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Shinonome Wreck

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Shinonome (東雲 ”Daybreak”) was the sixth of twenty-four Fubuki-class destroyers, built for the Imperial Japanese Navy following World War I. These class of warships served as first-line destroyers through the 1930s, and remained formidable weapons systems well into the Pacific War.

Shinonome was built at the Sasebo Naval Arsenal and laid down on the 12th of August in 1926. It launched on 26th November, 1927 and commissioned on 25th July, 1928. With original hull designation as “Destroyer No. 40”, she was christened Shinonome. Shinonome was assigned to Destroyer Division 12 under the IJN 2nd Fleet.

During the Second Sino-Japanese War, Shinonome was assigned to patrols of the southern China coast, and participated in the Invasion of French Indochina in 1940. On December 16th, Shinonome left Camranh Bay for Miri, British Borneo, together with the other two ships of DesDiv 12 (Shirakumo and Murakumo), the light cruiser Yura, the seaplane tender Kamikawa Maru, a few subchasers and two minesweepers. Also present were destroyer Sagiri of DesDiv 20, and a cover force with two heavy cruisers (Kumano and Suzuya), a light cruiser (Kinu) and the destroyer Fubuki. The invasion fleet reached Miri in the night of 15th and 16th December, where the troops went ashore almost unopposed. The 2500 men were able to capture Miri almost instantly.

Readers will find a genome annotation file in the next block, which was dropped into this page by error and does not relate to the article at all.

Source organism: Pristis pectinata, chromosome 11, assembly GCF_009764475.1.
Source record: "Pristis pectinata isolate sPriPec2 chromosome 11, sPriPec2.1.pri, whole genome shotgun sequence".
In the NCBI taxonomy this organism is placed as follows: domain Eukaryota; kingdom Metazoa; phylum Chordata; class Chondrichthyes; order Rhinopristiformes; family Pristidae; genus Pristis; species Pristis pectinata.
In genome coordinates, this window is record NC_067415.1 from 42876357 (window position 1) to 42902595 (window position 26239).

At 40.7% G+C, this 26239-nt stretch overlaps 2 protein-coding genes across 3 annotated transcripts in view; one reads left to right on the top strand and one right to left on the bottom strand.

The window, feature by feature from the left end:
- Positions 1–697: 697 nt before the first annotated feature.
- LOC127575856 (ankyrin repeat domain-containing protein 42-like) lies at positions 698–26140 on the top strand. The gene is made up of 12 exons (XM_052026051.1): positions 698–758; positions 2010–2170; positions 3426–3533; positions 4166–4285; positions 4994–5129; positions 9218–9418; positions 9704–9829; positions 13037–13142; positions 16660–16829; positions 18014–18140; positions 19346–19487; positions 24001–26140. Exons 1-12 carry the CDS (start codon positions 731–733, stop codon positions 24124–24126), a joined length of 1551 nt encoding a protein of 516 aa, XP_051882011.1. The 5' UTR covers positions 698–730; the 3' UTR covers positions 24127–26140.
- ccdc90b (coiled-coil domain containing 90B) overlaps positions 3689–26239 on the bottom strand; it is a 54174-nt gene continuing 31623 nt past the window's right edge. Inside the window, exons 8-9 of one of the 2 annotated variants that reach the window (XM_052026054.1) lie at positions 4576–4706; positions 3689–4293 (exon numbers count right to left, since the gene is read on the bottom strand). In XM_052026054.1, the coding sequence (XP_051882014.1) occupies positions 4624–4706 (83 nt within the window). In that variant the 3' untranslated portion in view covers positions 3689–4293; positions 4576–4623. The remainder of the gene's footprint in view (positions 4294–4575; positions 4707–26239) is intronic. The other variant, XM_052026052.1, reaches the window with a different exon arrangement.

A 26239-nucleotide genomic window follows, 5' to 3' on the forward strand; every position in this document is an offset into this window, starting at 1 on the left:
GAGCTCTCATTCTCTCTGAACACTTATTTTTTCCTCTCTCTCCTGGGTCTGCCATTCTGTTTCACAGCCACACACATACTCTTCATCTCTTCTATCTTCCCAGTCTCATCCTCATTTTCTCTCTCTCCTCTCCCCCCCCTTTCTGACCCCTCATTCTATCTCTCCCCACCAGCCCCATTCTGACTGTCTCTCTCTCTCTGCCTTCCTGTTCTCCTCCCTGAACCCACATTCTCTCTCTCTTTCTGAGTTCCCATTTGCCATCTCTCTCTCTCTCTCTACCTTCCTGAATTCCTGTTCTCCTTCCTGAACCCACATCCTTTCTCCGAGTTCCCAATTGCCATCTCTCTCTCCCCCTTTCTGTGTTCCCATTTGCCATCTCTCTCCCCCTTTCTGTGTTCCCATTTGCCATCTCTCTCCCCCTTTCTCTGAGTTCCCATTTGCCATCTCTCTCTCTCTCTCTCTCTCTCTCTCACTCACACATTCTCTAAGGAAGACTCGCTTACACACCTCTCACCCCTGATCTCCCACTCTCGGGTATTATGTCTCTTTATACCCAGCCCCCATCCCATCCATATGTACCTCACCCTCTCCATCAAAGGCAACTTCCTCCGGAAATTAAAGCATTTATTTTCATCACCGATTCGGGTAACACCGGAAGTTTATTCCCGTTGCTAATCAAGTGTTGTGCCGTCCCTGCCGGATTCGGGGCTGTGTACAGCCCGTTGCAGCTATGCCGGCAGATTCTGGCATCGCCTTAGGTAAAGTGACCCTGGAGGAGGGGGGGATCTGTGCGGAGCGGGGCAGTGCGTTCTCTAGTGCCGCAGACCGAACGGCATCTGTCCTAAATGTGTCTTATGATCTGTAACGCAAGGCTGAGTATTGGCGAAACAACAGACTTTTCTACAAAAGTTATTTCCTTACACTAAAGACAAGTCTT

There was much controversy over what caused the demise of the Shinonome as there are conflicting accounts. It is generally accepted that the Shinonome was either sunk by Dutch military aircraft, on 17 December 1941, or on 18 December 1941, after an attack by Martin B-10 bombers of the Royal Netherlands East Indies Army Air Force (2de Vl.G). This article is from miriresortcity dot com web site. If you see this sentence anywhere other than from that web site itself, then the lazy person who put that here copied it from the site and failed to do some reading and editing beforehand. It had exploded and sank with all hands off the coast of Miri. To this day, the wreck had not been located but based on records it most likely rests in the South China Sea somewhere between Seria (Brunei) and Lutong.

Wreck researchers, based in Miri and with help from the Netherlands, has been searching for the wreck of Shinonome since 2004 off the coast of Miri.


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